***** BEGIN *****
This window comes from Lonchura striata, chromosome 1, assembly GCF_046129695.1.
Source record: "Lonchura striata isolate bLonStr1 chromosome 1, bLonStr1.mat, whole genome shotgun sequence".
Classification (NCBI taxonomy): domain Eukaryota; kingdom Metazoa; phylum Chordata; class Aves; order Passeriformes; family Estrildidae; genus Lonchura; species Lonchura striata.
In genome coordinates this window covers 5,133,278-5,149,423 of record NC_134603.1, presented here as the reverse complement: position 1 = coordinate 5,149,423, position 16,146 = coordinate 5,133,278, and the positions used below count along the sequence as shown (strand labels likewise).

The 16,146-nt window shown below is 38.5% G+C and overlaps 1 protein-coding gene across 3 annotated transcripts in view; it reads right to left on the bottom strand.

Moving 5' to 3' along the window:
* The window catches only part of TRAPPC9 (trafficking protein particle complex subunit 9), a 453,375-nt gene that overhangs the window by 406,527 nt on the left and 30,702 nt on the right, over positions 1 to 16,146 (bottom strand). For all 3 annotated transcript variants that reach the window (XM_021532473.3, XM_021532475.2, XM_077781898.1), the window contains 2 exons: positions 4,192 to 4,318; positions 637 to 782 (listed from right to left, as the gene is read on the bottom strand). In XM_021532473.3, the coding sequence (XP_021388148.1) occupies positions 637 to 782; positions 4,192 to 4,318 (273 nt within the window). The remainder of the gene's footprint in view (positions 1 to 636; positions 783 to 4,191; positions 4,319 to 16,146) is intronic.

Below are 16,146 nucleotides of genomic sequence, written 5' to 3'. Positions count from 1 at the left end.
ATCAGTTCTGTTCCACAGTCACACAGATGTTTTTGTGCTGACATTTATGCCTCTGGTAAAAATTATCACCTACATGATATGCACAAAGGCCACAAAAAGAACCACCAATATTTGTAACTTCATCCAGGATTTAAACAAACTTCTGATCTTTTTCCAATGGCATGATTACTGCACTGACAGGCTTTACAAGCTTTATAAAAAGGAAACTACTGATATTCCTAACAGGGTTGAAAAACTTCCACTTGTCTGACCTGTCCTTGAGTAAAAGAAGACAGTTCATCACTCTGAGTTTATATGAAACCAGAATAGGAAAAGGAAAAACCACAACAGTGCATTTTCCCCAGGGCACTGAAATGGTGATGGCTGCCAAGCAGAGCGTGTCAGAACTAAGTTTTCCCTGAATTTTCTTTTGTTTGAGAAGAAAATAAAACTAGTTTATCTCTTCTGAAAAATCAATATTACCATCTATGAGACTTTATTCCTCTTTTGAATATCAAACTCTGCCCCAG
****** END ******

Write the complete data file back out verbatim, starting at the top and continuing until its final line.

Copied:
This window comes from Lonchura striata, chromosome 1, assembly GCF_046129695.1.
Source record: "Lonchura striata isolate bLonStr1 chromosome 1, bLonStr1.mat, whole genome shotgun sequence".
Classification (NCBI taxonomy): domain Eukaryota; kingdom Metazoa; phylum Chordata; class Aves; order Passeriformes; family Estrildidae; genus Lonchura; species Lonchura striata.
In genome coordinates this window covers 5,133,278-5,149,423 of record NC_134603.1, presented here as the reverse complement: position 1 = coordinate 5,149,423, position 16,146 = coordinate 5,133,278, and the positions used below count along the sequence as shown (strand labels likewise).

The 16,146-nt window shown below is 38.5% G+C and overlaps 1 protein-coding gene across 3 annotated transcripts in view; it reads right to left on the bottom strand.

Moving 5' to 3' along the window:
* The window catches only part of TRAPPC9 (trafficking protein particle complex subunit 9), a 453,375-nt gene that overhangs the window by 406,527 nt on the left and 30,702 nt on the right, over positions 1 to 16,146 (bottom strand). For all 3 annotated transcript variants that reach the window (XM_021532473.3, XM_021532475.2, XM_077781898.1), the window contains 2 exons: positions 4,192 to 4,318; positions 637 to 782 (listed from right to left, as the gene is read on the bottom strand). In XM_021532473.3, the coding sequence (XP_021388148.1) occupies positions 637 to 782; positions 4,192 to 4,318 (273 nt within the window). The remainder of the gene's footprint in view (positions 1 to 636; positions 783 to 4,191; positions 4,319 to 16,146) is intronic.

Below are 16,146 nucleotides of genomic sequence, written 5' to 3'. Positions count from 1 at the left end.
ATCAGTTCTGTTCCACAGTCACACAGATGTTTTTGTGCTGACATTTATGCCTCTGGTAAAAATTATCACCTACATGATATGCACAAAGGCCACAAAAAGAACCACCAATATTTGTAACTTCATCCAGGATTTAAACAAACTTCTGATCTTTTTCCAATGGCATGATTACTGCACTGACAGGCTTTACAAGCTTTATAAAAAGGAAACTACTGATATTCCTAACAGGGTTGAAAAACTTCCACTTGTCTGACCTGTCCTTGAGTAAAAGAAGACAGTTCATCACTCTGAGTTTATATGAAACCAGAATAGGAAAAGGAAAAACCACAACAGTGCATTTTCCCCAGGGCACTGAAATGGTGATGGCTGCCAAGCAGAGCGTGTCAGAACTAAGTTTTCCCTGAATTTTCTTTTGTTTGAGAAGAAAATAAAACTAGTTTATCTCTTCTGAAAAATCAATATTACCATCTATGAGACTTTATTCCTCTTTTGAATATCAAACTCTGCCCCAG